Shorter practices help Illinois volleyball stay fresh

Shorter practices help Illinois volleyball stay fresh

CHAMPAIGN — Each volleyball team playing in Friday's NCAA regional semifinals has a 90-minute open practice at Huff Hall today.

It gives Marquette, Wisconsin and San Diego time to at least familiarize themselves with the venue and the court — something Illinois will again do since its brand new Taraflex floor had to be rolled up and stored away with the NCAA-branded (and mandated) SportCourt floor in place.

The 90-minute practice, though, isn't anything new for the Illini, who will play Marquette at 11 a.m. Friday in the Sweet 16.

Illinois coach Chris Tamas doesn't believe in long, grinding practices. The Illini's typically last no more than 90 minutes. They go hard in practice for as long as they might be asked to in a normal match.

"To be able to come in and focus and work hard for that one hour and a half, I think it's really important (for) our bodies and minds," Illinois senior setter Jordyn Poulter said. "We've been lucky to have coaches that are very cognizant of how we're feeling and try not to wear us out during the most important part of the season."

Those focused practices, sophomore libero Morgan O'Brien said, allow the Illini to take a similar approach into a match. Everything they do inside the practice gym is replicated when it matters most.

"I think it really gets you used to the way a game is played," O'Brien said. "When we come in here for 90 minutes and go after it, that's the same mindset we're going into a game with. It's really nice because we're super productive."

Tamas structuring his practices that way, though, left some available time in the Illini's schedule.

That's where assistant coach Alfee Reft has worked in what junior defensive specialist Caroline Welsh called "defensive tutors."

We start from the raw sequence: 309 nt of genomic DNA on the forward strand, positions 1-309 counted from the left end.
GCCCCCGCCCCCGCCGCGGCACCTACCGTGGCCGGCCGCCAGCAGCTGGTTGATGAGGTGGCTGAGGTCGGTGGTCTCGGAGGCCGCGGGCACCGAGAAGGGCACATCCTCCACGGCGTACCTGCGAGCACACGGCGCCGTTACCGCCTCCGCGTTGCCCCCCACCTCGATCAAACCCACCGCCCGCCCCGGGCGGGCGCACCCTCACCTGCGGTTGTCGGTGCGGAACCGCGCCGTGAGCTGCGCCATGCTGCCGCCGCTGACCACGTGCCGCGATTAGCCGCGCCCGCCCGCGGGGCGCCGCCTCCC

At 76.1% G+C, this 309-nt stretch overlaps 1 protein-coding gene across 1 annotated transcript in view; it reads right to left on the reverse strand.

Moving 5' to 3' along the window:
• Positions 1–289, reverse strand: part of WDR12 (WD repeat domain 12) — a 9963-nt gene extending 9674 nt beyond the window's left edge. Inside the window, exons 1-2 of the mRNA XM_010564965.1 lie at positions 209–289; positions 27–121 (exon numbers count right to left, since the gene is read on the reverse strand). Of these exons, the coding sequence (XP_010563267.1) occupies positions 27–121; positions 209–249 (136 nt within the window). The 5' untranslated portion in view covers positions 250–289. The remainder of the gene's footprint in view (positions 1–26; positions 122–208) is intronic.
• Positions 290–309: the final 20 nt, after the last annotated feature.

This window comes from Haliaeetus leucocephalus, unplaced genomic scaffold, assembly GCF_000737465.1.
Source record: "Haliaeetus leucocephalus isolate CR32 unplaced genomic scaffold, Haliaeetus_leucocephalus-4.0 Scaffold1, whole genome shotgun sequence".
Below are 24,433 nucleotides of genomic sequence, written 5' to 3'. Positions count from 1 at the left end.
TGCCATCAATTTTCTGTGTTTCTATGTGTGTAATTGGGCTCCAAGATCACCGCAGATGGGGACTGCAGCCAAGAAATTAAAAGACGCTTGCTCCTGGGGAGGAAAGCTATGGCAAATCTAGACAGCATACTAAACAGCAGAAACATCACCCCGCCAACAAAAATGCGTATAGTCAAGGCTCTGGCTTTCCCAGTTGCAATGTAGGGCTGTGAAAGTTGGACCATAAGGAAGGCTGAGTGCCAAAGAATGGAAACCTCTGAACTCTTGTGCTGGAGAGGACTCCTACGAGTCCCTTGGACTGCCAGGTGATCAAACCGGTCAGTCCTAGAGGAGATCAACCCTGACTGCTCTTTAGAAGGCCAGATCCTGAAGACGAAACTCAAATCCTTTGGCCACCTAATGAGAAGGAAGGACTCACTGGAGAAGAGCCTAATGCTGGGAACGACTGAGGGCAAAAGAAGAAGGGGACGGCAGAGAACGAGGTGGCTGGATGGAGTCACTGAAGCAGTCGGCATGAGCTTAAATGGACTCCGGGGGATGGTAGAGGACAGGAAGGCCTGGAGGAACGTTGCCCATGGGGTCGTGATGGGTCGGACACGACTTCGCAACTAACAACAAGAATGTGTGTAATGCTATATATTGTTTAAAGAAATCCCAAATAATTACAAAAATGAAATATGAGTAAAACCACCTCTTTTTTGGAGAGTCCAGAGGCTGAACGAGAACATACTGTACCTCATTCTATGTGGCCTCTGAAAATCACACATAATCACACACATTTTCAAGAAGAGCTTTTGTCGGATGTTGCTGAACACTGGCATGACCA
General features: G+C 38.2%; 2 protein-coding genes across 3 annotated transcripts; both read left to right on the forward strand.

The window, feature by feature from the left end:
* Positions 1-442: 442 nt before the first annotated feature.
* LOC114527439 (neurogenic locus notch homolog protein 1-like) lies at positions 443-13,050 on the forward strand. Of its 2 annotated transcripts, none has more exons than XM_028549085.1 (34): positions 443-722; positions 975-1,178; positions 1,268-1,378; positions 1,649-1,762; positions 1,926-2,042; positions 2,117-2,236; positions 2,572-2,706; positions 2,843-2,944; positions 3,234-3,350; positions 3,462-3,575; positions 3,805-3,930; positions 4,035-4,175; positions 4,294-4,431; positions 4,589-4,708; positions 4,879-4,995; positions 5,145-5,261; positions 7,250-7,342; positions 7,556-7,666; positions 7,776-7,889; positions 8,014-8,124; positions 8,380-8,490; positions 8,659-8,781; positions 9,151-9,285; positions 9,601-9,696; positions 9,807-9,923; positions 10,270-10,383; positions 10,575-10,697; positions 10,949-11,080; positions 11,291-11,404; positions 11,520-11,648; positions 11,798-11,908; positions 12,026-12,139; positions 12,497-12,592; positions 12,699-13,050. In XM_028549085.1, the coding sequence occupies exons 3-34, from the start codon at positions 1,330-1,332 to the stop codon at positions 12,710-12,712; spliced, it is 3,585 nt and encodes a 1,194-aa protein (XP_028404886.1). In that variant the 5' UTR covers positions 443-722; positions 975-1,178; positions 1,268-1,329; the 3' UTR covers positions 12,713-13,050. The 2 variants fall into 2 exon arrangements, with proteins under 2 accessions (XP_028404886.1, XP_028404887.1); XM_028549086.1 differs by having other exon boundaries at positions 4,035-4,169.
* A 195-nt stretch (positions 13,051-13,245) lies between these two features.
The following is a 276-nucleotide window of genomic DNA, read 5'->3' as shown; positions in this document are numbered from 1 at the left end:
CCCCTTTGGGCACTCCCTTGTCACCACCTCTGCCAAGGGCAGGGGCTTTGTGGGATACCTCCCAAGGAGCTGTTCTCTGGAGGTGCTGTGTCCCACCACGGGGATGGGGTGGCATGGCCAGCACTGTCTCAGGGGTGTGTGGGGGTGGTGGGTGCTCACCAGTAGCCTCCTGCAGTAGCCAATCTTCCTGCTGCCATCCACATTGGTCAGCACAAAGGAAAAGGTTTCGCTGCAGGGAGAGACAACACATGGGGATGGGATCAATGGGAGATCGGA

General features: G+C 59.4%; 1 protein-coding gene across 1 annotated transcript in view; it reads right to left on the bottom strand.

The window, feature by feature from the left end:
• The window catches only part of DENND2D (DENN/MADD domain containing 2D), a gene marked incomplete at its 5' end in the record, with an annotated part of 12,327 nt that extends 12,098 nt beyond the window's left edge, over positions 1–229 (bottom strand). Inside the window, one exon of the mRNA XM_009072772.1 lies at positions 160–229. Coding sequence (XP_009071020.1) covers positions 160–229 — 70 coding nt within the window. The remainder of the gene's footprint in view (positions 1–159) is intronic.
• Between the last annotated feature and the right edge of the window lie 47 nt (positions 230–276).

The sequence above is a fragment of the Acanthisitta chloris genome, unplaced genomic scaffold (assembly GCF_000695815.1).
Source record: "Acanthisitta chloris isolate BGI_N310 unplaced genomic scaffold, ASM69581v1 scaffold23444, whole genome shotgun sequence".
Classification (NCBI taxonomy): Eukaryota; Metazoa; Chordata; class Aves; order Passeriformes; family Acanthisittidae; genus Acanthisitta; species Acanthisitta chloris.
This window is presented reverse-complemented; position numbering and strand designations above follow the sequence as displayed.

Twice a week — usually Mondays and Wednesdays — Reft leads a group of Illinois players through 15 to 30 minutes of defensive-only drills. That time spent specifically on floor defense and passing has been critical to both Illinois' rise during the regular season and its NCAA tournament run thus far.

"That's been really good to solely focus on defense because in our normal practices we have to work a lot on six-on-six play," Welsh said. "We don't get a lot of technique work. ... It's not like we're learning more technique or anything. We're just refining it and reminding ourselves that we do have this in us."

O'Brien spent time one-on-one with Reft on Tuesday afternoon. Just libero and coach working on defensive drills. O'Brien said she's found those times — in addition to the somewhat larger defensive tutors — have made a significant difference in her play this season as well as the team’s.

“It’s really nice to have that one-on-one time with the coach,” she said. “Being able to talk when we’re not in our six-on-six practice is super helpful because they can explain things in so much more detail. A huge thing that’s a difference with Alfee (a former U.S. National Team libero) is that he has all this experience under his belt. He’s played and he knows what it’s like. He knows how to put it in the moment, and he really relates it to himself, which makes it easy for us to understand.”

The defensive tutors are open to any interested players. Megan Cooney has taken advantage of those opportunities. The sophomore opposite hitter isn’t a six-rotation player — not yet, anyway — but that’s what she’s working toward.

“I played back row a lot in high school and since I got to college I’ve not gotten a ton of opportunities mostly since I’m really focusing on hitting and blocking all practice,” Cooney said. “It’s really fun for me to get back in defense mode, and I’m hoping to work a lot on that in the spring and hopefully eventually get to be a six-rotation player.

“(Reft) has really helped tremendously — things I’ve never been coached to do in the back row. He’s really helped our back row a ton. Me, I’m just starting to work on it, and I can see improvements for sure.”

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